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Sowing and growing pumpkins in your garden or up a trellis is one thing; knowing how and when to fertilize them is another.

The first thing to know when learning how to fertilize your pumpkin plants is that pumpkins have three distinct growth phases.

1. Pre-flowering stage                                             2. Flowering stage                                                     3. Fruiting stage

Each stage has different requirements when it comes to the fertilizer that you feed them.

Once your seed germinates and the plant breaks through the soil, you’ll notice two oval shape leaves on the stem opposite each other. These are the cotyledons, and these give your baby pumpkin plant everything it needs to get started in the beginning.

The best thing you can do right now is provide your plants with a really good quality soil you can either make yourself or use lots of worm castings.

Once your seedlings start to grow and you’ve transplanted them into containers, or you’ve thinned them out if you’ve planted them in the ground, you’ll need to start feeding them.

Pre-Flowering Stage

Banner highlighting stage one - the pre-flowering stage
It takes approximately 55 days for your vine to begin flowering.

During this time you need to feed your pumpkin plant with nitrogen.

Nitrogen is an element of chlorophyll, and all plants need chlorophyll to photosynthesize. The plants need to grow their trailing vines and their gorgeous great big leaves, and nitrogen helps to do that.

The best thing to do now is to check the macronutrients of your soil and if it is nitrogen deficient, add some BLOODMEAL (don’t confuse this with bonemeal). Bloodmeal is packed with nitrogen!

If you find during your testing that the plant is deficient in potassium and phosphorous as well, you can add a fertilizer that is 10-10-10 so that your plant prepares for stages 2 and 3 of its growing stages.

Just look for brands that are organic. Another organic option is fish meal.

Soil Test:

Before applying any fertilizer, it’s always a good idea if you can, to determine your soil’s nutrient levels. This will tell you if nitrogen is needed and in what quantity.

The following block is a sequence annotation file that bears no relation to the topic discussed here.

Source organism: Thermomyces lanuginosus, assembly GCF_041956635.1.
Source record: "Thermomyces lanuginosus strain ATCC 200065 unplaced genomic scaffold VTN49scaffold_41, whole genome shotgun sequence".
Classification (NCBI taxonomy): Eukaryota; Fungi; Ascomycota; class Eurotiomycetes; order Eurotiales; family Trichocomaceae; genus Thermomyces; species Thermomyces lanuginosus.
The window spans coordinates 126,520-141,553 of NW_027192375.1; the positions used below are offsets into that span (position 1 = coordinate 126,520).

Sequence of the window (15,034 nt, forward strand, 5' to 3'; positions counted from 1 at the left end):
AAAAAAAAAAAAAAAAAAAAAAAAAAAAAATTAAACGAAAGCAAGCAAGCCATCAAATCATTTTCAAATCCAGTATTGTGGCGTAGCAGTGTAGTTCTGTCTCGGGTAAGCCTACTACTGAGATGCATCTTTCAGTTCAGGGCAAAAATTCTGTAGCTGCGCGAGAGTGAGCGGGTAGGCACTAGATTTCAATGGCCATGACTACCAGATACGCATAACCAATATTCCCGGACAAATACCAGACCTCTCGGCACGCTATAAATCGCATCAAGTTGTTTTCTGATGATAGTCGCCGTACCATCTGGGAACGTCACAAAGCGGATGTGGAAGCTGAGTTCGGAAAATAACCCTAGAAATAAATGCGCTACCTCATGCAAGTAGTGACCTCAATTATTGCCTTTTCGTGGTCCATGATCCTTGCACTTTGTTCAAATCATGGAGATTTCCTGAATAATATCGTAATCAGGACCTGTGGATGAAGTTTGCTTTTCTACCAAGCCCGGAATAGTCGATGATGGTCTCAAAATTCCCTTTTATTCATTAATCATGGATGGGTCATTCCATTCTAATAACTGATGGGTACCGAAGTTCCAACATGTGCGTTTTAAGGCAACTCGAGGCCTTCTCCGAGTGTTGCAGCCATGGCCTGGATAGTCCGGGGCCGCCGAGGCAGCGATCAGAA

But it can be costly to keep testing, so rather ensure you have a good healthy mix of soil when you start.

Initial Application: 

When your pumpkin plants are in the early stages of growth and have several true leaves (typically after the seedling stage), you can make an initial application of bloodmeal. You can use a balanced organic fertilizer or bloodmeal specifically. Follow the recommended application rate on the product label or based on the results of your soil test if you did one.

Monitor Growth:

After the initial application, monitor the growth of your pumpkin plants. If you notice that they appear pale green or are not growing vigorously, it may be an indication that they need more nitrogen.

Additional Applications:

Depending on the growth rate and the visual appearance of your pumpkin plants, you can apply bloodmeal or another nitrogen-rich fertilizer every 4-6 weeks during the pre-flowering stage. However, don’t OVER-fertilize, as excessive nitrogen can lead to excessive vegetative growth at the expense of fruit development.

Watering and Environmental Factors:

Ensure that your pumpkin plants receive adequate water and are at least 6 hours of sunlight a day.

Adjust Based on Soil Test Results:

If you perform another soil test later in the growing season, you can adjust your fertilizer application based on the test results which will help you avoid over- or under-fertilizing your pumpkin plants. 

How much bloodmeal/ nittogen fertilizer should you add?

Read the directions on the packaging and rather err on the side of caution.